Amidst slower US defence spending growth, Boeing will slash executive payroll by 10% and consolidate six divisions into four within the Boeing Military Aircraft (BMA) business.
The restructuring, effective on 1 October, eliminates the rotorcraft division as a standalone unit and merges the unmanned and missiles groups into the same unit, Boeing says.
Four new divisions will support the business unit's "progression from a product-based business to a capaibilities-based business," BMA president Chris Chadwick says in a statement. "It is consistent with initiatives under way throughout the entire Boeing defence business that will allow us to remain competitive and grow."
Shelley Lavender has been appointed head of the Global Strike division, which adds attack helicopters to the company's fighter business. Jean Chamberlin will lead the mobility business unit, with cargo helicopters added to airlift and tanker products. Bob Feldmann will assume control of the surveillance and engagement division. Meanwhile, Debbie Rub will take charge of the consolidated missiles and unmanned airborne systems divisions.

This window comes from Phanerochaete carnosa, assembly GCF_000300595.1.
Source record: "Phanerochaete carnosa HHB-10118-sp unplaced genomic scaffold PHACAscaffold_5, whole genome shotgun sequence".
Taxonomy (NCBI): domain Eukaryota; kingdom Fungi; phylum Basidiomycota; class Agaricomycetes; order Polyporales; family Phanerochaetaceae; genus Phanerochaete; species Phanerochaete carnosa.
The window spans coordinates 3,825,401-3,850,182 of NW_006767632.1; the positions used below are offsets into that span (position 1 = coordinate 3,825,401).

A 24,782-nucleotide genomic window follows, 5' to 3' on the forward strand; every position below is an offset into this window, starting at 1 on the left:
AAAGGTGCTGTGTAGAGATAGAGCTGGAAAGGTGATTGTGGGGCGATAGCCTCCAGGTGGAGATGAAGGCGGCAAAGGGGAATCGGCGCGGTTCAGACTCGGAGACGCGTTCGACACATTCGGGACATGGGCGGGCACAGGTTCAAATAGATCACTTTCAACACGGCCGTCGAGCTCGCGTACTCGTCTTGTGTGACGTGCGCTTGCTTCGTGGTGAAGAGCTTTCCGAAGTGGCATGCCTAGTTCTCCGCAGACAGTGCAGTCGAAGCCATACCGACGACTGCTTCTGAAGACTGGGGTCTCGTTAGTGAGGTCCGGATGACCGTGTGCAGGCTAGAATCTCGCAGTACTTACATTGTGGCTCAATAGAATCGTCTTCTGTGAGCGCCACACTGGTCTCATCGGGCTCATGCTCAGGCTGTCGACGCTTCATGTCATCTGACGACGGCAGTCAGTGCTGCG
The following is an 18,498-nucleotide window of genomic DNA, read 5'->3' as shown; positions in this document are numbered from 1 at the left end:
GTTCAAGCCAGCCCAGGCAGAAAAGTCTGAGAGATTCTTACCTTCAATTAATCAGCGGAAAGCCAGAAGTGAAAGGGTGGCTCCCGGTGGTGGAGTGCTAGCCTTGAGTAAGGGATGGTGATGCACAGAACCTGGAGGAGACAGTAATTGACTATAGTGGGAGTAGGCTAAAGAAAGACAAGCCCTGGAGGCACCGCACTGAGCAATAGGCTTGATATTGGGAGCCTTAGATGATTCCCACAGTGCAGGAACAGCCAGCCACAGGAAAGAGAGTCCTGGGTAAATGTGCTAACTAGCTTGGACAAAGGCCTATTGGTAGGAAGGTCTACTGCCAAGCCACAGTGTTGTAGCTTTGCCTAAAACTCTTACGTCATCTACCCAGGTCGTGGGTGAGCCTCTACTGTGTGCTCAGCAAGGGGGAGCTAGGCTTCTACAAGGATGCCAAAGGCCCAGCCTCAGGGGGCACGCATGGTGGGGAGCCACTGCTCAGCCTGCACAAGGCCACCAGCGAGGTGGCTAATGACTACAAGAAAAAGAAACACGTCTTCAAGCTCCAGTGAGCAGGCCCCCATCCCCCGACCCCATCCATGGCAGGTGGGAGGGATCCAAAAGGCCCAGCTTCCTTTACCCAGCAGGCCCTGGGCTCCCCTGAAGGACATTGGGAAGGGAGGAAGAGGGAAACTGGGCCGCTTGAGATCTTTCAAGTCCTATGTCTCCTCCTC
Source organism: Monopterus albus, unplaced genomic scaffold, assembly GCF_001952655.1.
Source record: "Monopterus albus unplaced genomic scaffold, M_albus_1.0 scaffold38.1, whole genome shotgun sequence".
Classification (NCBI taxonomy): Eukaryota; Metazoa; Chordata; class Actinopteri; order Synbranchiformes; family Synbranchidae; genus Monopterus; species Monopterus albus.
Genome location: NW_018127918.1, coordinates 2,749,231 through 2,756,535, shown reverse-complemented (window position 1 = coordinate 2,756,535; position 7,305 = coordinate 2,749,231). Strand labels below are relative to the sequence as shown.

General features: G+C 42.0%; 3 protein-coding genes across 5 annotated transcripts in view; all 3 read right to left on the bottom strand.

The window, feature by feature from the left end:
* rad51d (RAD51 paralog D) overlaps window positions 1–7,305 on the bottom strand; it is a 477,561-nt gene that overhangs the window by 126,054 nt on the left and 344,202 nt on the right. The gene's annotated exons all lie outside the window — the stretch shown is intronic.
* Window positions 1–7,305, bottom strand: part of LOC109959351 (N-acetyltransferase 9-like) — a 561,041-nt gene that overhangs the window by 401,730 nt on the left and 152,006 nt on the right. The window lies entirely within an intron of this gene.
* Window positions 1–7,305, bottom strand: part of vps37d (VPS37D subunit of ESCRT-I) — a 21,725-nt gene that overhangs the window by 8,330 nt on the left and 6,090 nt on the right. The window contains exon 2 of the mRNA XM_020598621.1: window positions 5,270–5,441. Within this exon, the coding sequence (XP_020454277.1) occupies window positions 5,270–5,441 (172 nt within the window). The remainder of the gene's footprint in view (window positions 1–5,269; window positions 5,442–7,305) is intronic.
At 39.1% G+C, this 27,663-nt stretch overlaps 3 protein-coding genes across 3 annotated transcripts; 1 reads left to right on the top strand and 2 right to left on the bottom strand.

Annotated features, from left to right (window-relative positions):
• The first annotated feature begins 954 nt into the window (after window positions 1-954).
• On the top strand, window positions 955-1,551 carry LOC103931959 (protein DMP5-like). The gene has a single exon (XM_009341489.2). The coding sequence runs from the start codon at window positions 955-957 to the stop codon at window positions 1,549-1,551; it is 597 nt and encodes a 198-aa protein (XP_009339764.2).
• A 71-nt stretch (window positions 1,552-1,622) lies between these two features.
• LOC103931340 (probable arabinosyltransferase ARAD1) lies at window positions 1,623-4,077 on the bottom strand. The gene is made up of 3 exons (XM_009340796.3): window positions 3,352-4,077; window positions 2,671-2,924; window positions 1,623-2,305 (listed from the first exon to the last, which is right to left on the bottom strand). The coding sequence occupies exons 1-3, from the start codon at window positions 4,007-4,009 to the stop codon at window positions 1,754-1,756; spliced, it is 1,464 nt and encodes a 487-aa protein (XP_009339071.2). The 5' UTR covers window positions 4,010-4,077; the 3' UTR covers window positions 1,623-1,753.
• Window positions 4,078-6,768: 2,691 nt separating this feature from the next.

Phil Dunford, formerly head of rotorcraft systems, will assume the new role of "operating executive" on the BMA leadership team, with a portfolio including engineering, supplier management and production operations.
After slashing executives ranks by 10%, BMA also may cut staff across all levels of the organisation in the "coming months".